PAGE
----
Eugeniamyia dispar manipulates the tissues of E. uniflora to develop leaf galls. Proteins and reducing sugars were detected mainly in the cells surrounding the larval chamber, which is a typical induced nutritional gradient for galls (Bronner, 1992). Although uncommon, starch was also detected in cells around the larval chamber. Reactive oxygen species (ROS) were detected around the larval chamber in association with primary metabolites, especially proteins, which is indicative of biotic stress (Schonrogge, Harper, & Lichtenstein, 2000). Stress was also detected in gall tissues by chlorophyll a fluorescence, which demonstrates that galls retain a low-level photosynthetic capacity, as observed in other Neotropical gall systems (Castro Oliveira, Moreira, Lemos-Filho, & Isaias, 2012; Oliveira et al., 2017). Associated with low photosynthetic activity, many intercellular spaces may facilitate gas diffusion, as has been previously proposed for other gall systems (Pincebourde & Casas, 2016).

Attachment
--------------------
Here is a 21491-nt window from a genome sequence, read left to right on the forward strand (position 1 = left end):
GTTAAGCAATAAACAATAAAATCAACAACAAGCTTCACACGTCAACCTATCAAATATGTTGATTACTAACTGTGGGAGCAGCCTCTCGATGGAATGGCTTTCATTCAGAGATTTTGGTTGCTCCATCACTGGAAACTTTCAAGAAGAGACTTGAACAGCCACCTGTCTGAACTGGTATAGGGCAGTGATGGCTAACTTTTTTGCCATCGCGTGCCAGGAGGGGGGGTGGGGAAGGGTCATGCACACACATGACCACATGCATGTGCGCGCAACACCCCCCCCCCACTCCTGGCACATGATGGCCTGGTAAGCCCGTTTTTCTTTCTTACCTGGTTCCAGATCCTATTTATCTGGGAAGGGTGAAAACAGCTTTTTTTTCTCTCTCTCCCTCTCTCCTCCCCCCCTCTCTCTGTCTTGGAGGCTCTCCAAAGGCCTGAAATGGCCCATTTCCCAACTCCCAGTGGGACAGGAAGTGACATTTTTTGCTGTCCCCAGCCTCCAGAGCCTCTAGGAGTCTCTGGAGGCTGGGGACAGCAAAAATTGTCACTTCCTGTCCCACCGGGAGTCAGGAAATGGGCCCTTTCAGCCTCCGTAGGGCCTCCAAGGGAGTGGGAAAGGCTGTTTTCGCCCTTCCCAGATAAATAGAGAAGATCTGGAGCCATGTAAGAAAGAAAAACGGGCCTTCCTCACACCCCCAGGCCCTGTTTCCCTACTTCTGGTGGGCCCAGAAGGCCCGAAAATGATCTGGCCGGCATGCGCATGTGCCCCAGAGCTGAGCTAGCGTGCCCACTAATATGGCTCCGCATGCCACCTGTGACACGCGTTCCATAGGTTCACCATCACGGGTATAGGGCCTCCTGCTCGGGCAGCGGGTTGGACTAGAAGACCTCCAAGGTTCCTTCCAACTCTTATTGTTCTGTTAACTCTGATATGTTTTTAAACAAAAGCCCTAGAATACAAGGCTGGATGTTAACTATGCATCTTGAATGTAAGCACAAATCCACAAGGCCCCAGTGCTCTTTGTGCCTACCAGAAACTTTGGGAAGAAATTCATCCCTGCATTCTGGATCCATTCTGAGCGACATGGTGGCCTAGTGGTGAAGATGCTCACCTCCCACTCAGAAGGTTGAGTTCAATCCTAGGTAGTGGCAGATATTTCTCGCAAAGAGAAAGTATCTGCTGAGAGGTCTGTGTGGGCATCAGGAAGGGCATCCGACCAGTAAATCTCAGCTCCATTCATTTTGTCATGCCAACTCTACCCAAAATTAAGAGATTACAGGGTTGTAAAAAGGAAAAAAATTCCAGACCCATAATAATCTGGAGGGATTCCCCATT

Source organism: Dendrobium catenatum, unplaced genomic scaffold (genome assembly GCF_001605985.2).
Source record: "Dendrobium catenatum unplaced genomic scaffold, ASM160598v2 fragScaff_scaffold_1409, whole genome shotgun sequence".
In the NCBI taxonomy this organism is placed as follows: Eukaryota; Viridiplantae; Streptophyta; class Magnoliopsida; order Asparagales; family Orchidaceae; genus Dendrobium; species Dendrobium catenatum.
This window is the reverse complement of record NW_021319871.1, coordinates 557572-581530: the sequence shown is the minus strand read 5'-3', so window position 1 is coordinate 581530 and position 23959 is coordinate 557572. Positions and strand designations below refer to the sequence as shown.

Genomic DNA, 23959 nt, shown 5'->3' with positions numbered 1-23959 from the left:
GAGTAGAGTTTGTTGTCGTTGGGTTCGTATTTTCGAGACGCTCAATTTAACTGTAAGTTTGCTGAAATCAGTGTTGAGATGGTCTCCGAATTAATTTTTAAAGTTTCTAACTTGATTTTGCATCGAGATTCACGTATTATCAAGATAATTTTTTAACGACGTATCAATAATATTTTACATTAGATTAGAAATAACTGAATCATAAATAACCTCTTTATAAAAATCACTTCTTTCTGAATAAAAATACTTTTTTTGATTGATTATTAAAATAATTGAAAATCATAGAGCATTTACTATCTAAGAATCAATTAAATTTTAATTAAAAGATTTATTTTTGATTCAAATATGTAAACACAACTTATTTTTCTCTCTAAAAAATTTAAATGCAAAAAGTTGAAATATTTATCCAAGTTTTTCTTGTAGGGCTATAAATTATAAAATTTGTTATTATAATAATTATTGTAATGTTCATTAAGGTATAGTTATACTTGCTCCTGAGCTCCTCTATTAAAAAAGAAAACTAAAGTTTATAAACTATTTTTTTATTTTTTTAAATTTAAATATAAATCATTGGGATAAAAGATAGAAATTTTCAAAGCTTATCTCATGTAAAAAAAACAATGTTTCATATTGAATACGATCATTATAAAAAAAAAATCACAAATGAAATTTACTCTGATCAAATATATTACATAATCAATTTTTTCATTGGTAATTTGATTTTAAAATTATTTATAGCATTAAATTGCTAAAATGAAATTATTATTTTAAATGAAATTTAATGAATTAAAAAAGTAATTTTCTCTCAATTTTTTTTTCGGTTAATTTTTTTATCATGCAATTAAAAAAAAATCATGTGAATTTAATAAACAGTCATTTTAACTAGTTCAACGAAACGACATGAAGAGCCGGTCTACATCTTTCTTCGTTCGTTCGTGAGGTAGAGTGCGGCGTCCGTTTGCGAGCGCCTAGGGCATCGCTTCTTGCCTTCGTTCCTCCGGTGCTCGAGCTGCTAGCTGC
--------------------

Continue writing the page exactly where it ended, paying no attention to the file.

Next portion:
Cell hypertrophy is the most important and convergent morphological feature induced by gall-inducing insects in their host-plants (Mani, 1964; Shorthouse & Rohfritsch, 1992; Isaias, Oliveira, Carneiro, & Kraus, 2014; Magalhaes, Oliveira, Suzuki, & Isaias, 2014; Oliveira et al., 2016; Carneiro, Isaias, Moreira, & Oliveira, 2017). This process frequently leads to the formation of compact tissues, as observed in the horn-shaped galls and midrib galls induced by cecidomyiids on leaves of Copaifera langsdorffii Desf. (Fabaceae) (Oliveira & Isaias, 2010a; Castro et al., 2012), in the intralaminar galls induced by sucking insects on Aspidosperma australe Mull.Arg (Apocynaceae) (Oliveira & Isaias, 2010b), and in several other systems (Mani, 1964). The development of compact tissue is associated with a decrease of intercellular spaces and, consequently, a reduction of water loss (Heldt & Piechulla, 2010; Castro et al., 2012) and a deceleration of gas diffusion in gall tissues (Pincebourde & Casas, 2016). Despite the formation of compact tissues in different gall systems, the galls induced by E. dispar on leaves of E. uniflora have large intercellular spaces in the outer layers. These intercellular spaces may help to maintain gas diffusion and, consequently, avoid hypoxia and hypercarbia in gall tissues (Pincebourde & Casas, 2016; Oliveira et al., 2017).